Solar System Dynamics: Orbits and Kepler’s Laws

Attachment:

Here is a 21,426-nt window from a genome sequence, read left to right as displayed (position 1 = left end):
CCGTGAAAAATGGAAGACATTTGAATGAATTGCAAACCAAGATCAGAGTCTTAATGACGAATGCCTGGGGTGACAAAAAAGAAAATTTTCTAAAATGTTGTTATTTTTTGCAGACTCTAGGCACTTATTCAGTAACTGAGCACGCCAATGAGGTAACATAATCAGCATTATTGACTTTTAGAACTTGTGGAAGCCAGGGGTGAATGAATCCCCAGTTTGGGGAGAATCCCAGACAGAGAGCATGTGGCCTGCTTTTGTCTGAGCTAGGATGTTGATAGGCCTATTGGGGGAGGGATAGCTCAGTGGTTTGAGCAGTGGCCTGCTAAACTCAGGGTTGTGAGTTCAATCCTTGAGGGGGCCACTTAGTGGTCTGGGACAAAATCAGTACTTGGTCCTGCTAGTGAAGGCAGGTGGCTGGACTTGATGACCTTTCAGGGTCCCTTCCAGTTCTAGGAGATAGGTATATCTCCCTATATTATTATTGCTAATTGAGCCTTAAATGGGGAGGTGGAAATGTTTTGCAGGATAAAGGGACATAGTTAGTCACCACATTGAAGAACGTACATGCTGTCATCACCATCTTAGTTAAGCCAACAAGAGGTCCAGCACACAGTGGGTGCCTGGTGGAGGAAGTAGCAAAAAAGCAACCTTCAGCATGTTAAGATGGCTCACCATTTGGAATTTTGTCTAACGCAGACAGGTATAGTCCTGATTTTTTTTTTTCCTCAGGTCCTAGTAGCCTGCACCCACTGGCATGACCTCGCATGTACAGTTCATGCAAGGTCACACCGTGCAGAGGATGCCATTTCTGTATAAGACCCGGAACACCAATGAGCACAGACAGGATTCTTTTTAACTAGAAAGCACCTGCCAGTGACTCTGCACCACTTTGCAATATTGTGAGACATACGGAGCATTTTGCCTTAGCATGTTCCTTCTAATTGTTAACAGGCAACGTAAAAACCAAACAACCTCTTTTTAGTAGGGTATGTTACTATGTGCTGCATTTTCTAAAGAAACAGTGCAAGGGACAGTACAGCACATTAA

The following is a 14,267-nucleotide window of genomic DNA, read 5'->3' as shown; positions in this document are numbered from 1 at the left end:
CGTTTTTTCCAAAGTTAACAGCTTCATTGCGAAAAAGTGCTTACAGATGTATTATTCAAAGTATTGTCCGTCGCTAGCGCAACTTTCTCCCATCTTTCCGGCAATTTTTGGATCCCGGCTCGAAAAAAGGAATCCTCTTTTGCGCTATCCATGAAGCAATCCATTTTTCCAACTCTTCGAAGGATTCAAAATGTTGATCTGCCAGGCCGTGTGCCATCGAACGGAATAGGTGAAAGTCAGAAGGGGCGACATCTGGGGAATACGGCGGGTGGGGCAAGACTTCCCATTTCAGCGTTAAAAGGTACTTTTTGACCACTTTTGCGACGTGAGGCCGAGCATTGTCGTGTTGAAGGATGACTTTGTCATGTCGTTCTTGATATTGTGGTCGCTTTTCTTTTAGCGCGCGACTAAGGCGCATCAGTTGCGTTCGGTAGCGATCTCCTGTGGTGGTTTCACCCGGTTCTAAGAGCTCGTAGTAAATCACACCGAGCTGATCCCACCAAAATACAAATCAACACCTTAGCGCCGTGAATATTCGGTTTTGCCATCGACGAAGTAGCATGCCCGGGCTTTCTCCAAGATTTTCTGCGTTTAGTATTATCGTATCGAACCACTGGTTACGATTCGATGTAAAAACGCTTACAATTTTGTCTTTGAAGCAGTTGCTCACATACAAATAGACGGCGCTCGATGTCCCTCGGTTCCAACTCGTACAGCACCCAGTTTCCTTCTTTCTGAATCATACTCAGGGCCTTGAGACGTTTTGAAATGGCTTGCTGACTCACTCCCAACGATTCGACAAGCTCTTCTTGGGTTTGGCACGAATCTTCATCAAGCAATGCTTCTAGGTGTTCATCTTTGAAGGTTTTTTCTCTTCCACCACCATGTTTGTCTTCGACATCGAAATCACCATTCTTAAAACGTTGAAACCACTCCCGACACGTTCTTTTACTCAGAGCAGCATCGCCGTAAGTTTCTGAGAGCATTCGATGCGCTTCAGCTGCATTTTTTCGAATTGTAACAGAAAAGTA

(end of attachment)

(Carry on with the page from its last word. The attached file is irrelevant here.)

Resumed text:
The planets orbit the Sun in a counterclockwisedirection as viewed from above the Sun’s northpole, and the planets’ orbits all are alignedto what astronomers call the ecliptic plane. The story of our greater understanding ofplanetary motion could not be told if it werenot for the work of a German mathematiciannamed Johannes Kepler. Kepler lived in Graz,Austria during the tumultuous early 17th century. Due to religious and political difficultiescommon during that era, Kepler was banishedfrom Graz on August 2nd, 1600. Fortunately, an opportunity to work as anassistant for the famous astronomer TychoBrahe presented itself and the young Keplermoved his family from Graz 300 miles acrossthe Danube River to Brahe’s home in Prague. Tycho Brahe is credited with the most accurateastronomical observations of his time andwas impressed with the studies of Kepler duringan earlier meeting. However, Brahe mistrustedKepler, fearing that his bright young internmight eclipse him as the premier astronomerof his day. He therefore led Kepler see onlypart of his voluminous planetary data. He set Kepler, the task of understanding theorbit of the planet Mars, the movement ofwhich fit problematically into the universeas described by Aristotle and Ptolemy. Itis believed that part of the motivation forgiving the Mars problem to Kepler was Brahe’shope that its difficulty would occupy Keplerwhile Brahe worked to perfect his own theoryof the solar system, which was based on ageocentric model, where the earth is the centerof the solar system. Based on this model,the planets Mercury, Venus, Mars, Jupiter,and Saturn all orbit the Sun, which in turnorbits the earth. As it turned out, Kepler,unlike Brahe, believed firmly in the Copernicanmodel of the solar system known as heliocentric,which correctly placed the Sun at its center. But the reason Mars’ orbit was problematicwas because the Copernican system incorrectlyassumed the orbits of the planets to be circular. After much struggling, Kepler was forced toan eventual realization that the orbits ofthe planets are not circles, but were insteadthe elongated or flattened circles that geometerscall ellipses, and the particular difficultiesBrahe hand with the movement of Mars weredue to the fact that its orbit was the mostelliptical of the planets for which Brahehad extensive data. Thus, in a twist of irony,Brahe unwittingly gave Kepler the very partof his data that would enable Kepler to formulatethe correct theory of the solar system, banishingBrahe’s own theory. Since the orbits of the planets are ellipses,let us review three basic properties of ellipses. The first property of an ellipse: an ellipseis defined by two points, each called a focus,and together called foci. The sum of the distancesto the foci from any point on the ellipseis always a constant. The second propertyof an ellipse: the amount of flattening ofthe ellipse is called the eccentricity. Theflatter the ellipse, the more eccentric itis. Each ellipse has an eccentricity witha value between zero, a circle, and one, essentiallya flat line, technically called a parabola. The third property of an ellipse: the longestaxis of the ellipse is called the major axis,while the shortest axis is called the minoraxis. Half of the major axis is termed a semimajor axis. Knowing then that the orbits ofthe planets are elliptical, johannes Keplerformulated three laws of planetary motion,which accurately described the motion of cometsas well. Kepler’s First Law: each planet’sorbit about the Sun is an ellipse. The Sun’scenter is always located at one focus of theorbital ellipse. The Sun is at one focus. The planet follows the ellipse in its orbit,meaning that the planet to Sun distance isconstantly changing as the planet goes aroundits orbit. Kepler’s Second Law: the imaginary line joininga planet and the Sun’s sweeps equal areasof space during equal time intervals as theplanet orbits. Basically, that planets donot move with constant speed along their orbits. Rather, their speed varies so that the linejoining the centers of the Sun and the planetsweeps out equal parts of an area in equaltimes. The point of nearest approach of theplanet to the Sun is termed perihelion. Thepoint of greatest separation is aphelion,hence by Kepler’s Second Law, a planet ismoving fastest when it is at perihelion andslowest at aphelion. Kepler’s Third Law: the squares of the orbitalperiods of the planets are directly proportionalto the cubes of the semi major axes of theirorbits. Kepler’s Third Law implies that theperiod for a planet to orbit the Sun increasesrapidly with the radius of its orbit. Thuswe find that Mercury, the innermost planet,takes only 88 days to orbit the Sun. The earthtakes 365 days, while Saturn requires 10,759days to do the same. Though Kepler hadn’tknown about gravitation when he came up withhis three laws, they were instrumental inIsaac Newton deriving his theory of universalgravitation, which explains the unknown forcebehind Kepler’s Third Law. Kepler and his theories were crucial in thebetter understanding of our solar system dynamicsand as a springboard to newer theories thatmore accurately approximate our planetaryorbits.